Frankly, we lack the interests and time to track users. There are many more interesting and important things in life.
Cookies are intended to track people's web browsing
Most web sites do NOT need to track the browsing habits of the public reading their web pages.
- Private web sites protected by passwords.
How cookies work
The web site being browsed puts on your hard disk drive (HDD) text information which may identify:-
- you personally
- the language version of your browser (examples: Arabic, Spanish, Farsi, Russian, American English etc.)
- the type and version number of your web browser
- the details of web sites you have browsed
As soon as the cookie information about you is stored on your computer, web sites can secretly access that information without your consent and without your knowledge. Web sites can access that information multiple times and then share the information with any organisation anywhere in the world.
Usually the cookies are encrypted to prevent you, the user, reading what is being collected about you and stored in secret on your computer.
Cookies information remains on your hard disk until you delete it. Until the cookies are deleted web sites can read the cookies days, weeks and even years later. Some cookies can automatically expire in days, weeks or many years. Some cookies never expire.
Cookies are created on your computer by web sites you visit and by web sites you never visited. Web sites you visit can secretly assist unvisited web sites to store cookies, in secret, on your computer.
Some web browsers can secretly send to web sites, without your permission and knowledge, the serial numbers of your hard disk drives (HDD), computer motherboard and computer processor (CPU).
The United Kingdom's government's implementation of the European Union's privacy directive, which demands that you must consent to cookies being placed on to your computer, does not appear to protect users from secretly getting third-party cookies.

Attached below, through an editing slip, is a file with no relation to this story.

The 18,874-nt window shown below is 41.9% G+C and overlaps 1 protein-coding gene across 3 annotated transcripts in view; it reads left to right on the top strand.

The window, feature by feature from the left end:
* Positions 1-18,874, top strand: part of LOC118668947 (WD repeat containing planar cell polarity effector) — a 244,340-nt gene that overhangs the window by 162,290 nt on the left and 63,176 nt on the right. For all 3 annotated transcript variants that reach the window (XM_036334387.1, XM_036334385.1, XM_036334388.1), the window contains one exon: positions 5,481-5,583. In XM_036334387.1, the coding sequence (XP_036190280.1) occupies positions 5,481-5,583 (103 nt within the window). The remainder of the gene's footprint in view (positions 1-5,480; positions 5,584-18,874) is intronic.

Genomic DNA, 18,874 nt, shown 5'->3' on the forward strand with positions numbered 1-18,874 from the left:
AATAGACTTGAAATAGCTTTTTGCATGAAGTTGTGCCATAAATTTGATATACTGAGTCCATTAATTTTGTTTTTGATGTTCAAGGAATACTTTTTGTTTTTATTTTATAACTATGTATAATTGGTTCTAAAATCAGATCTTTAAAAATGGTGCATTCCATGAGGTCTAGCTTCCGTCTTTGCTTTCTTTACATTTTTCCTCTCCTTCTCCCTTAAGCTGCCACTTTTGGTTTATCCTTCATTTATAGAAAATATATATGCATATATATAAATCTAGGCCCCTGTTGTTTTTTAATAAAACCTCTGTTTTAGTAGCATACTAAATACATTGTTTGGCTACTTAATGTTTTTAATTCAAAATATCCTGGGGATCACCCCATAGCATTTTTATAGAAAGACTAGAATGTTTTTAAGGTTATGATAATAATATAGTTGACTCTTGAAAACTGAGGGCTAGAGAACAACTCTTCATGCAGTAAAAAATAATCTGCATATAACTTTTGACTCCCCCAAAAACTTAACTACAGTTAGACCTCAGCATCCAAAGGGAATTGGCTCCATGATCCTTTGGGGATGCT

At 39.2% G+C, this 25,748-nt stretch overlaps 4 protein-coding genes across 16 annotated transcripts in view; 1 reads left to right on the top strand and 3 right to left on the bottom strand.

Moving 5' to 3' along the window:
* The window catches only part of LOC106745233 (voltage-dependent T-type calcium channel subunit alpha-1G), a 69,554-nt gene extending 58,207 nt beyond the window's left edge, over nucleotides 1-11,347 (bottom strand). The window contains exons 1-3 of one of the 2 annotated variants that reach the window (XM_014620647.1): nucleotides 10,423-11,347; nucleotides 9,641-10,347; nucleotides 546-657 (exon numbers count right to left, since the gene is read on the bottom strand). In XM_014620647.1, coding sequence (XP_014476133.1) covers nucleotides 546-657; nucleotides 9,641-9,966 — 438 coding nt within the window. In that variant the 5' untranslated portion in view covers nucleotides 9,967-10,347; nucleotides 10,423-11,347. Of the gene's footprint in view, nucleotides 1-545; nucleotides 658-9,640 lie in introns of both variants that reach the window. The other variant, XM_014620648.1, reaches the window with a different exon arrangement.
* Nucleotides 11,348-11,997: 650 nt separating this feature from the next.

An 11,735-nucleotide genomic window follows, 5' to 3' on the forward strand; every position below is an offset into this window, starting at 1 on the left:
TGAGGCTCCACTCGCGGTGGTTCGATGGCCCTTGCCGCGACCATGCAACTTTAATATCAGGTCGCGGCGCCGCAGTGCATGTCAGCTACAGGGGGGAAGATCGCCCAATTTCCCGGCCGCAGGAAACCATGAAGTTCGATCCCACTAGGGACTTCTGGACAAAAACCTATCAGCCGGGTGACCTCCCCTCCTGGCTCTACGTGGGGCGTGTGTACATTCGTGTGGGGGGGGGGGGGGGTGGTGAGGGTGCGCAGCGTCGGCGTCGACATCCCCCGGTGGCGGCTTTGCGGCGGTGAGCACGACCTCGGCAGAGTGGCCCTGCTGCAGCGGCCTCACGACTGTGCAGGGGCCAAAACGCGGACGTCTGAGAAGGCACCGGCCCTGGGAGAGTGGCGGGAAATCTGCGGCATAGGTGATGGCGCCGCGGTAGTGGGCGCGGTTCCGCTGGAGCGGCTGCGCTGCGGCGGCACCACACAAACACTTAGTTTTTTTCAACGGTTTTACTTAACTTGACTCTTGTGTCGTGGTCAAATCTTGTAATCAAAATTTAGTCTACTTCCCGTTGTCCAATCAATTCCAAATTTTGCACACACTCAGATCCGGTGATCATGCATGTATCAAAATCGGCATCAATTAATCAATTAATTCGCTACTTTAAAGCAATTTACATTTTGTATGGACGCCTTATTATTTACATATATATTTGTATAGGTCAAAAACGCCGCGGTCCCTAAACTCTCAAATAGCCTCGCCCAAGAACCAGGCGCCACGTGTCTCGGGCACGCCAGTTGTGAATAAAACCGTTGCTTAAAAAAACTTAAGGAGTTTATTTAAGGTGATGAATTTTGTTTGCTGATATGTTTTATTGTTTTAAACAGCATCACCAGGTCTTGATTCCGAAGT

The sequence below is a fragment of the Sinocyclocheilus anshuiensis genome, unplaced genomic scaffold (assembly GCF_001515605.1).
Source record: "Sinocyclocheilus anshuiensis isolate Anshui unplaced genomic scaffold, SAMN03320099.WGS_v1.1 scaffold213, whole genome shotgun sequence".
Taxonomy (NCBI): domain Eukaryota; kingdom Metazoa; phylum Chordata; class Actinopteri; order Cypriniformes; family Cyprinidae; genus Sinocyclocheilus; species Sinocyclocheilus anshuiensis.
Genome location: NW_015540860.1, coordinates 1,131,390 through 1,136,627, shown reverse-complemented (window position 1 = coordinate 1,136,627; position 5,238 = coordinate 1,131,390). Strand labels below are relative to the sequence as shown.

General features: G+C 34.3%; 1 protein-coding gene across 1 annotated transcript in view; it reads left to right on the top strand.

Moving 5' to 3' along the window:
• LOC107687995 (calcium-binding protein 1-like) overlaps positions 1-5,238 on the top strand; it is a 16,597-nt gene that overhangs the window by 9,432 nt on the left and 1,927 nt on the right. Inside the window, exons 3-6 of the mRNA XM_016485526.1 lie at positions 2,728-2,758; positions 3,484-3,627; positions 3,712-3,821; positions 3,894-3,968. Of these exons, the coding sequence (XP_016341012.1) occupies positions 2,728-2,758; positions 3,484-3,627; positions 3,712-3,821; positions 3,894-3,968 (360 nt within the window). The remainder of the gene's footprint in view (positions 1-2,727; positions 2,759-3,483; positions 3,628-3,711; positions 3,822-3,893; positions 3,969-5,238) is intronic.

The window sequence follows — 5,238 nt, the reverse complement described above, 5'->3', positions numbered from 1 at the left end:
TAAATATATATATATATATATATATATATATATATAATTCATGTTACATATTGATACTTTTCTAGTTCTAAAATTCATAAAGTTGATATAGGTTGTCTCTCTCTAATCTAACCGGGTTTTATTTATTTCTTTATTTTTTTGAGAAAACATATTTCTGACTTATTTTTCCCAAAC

Thames Valley Police's web site puts 5 unreadable cookies on your computer and does not ask your permission. There is no mention of the wordcookie,cookiesor evencookon the main web page. Obviously European Union's privacy and data protection laws do not apply to Thames Valley Police. There is no technical requirement for the police to secretly put 5 cookies on the public's personal computers.
Slough Borough Council's web site puts 1 cookie on your computer and does not ask your permission.
The Royal Borough of Windsor & Maidenhead including Ascot puts 8 cookies on to your computer and then states:-
Comprehensive testing shows the vast majority of web pages at Thames Valley Police, Slough Council and Windsor & Maidenhead Council do not require cookies. Amazingly the web pages display properly and without delay without cookies. The web sites function properly without cookies, so why are these organisations so anxious to track visitors' every move?
How does the secret tracking of visitors' browsing actually help those visitors?
The public should have the right to browse freely and privately without having all their movements tracked for the amusement of these organisations.
The police and councils are supposed to deliver services to the public. Secretly monitoring the public's lawful Internet use, is not - and has never ever been - a legitimatepublic service.
Created 25 November 2005, revised 8 August 2007, 12 January 2014. • Contact